“The degree opens doors.”
Nela Graham never comes to work bored.
As an industrial hygienist for Metro Vancouver, and President of the BC-Yukon Chapter of the American Industrial Hygiene Association (AIHA), Nela was drawn to prevention in the workplace as a way to take healthy people and preserve their health and well-being in a place where they spend a large portion of their lives.
Nela began working at Metro Vancouver in a two month position – fourteen years ago. She says she is the first and only hygienist at the organization and she is constantly challenged, stimulated and interested by her work. Nothing is the same day to day, so the MSc OEH’s critical thinking component has been invaluable in helping with how to approach new issues and events, from inception to application.
Nela, who graduated in 2002, joined the AIHA about 10 years ago and has served in various executive roles, including her current role as president, where she works to promote and advance the industrial hygiene profession. The nature of the profession is changing, she says, and employers expect hygienists to be masters of all trades. Graduates need to have transferability, and this is where the program comes in handy.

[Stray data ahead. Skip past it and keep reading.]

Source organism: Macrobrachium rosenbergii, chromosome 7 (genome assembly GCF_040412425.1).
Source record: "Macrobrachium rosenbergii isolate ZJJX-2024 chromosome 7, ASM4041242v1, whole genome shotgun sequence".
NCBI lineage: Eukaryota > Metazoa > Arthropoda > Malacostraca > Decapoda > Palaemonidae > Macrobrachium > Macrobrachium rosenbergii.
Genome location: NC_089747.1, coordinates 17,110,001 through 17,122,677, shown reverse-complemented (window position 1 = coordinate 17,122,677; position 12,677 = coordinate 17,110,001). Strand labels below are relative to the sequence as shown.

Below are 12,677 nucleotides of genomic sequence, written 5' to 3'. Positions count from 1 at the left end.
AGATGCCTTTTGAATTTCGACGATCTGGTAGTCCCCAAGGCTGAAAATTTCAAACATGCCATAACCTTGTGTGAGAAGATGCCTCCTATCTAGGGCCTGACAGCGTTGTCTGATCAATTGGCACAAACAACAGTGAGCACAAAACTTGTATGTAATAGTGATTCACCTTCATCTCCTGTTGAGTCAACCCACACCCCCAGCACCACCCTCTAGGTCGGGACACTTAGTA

“There is no greater place you can have an impact in prevention than at someone’s workplace where you can control their exposures.”
Her memories of the program involve lots of all-nighters, taking turns with classmates at the old computers to type up work and deciding who would make the tea at two thirty in the morning. While these were tough times, juggling a job as she was, this period ended up being a badge of honor for Nela, and full of good memories.
Read more about the School of Population and Public Health’s MSc OEH program.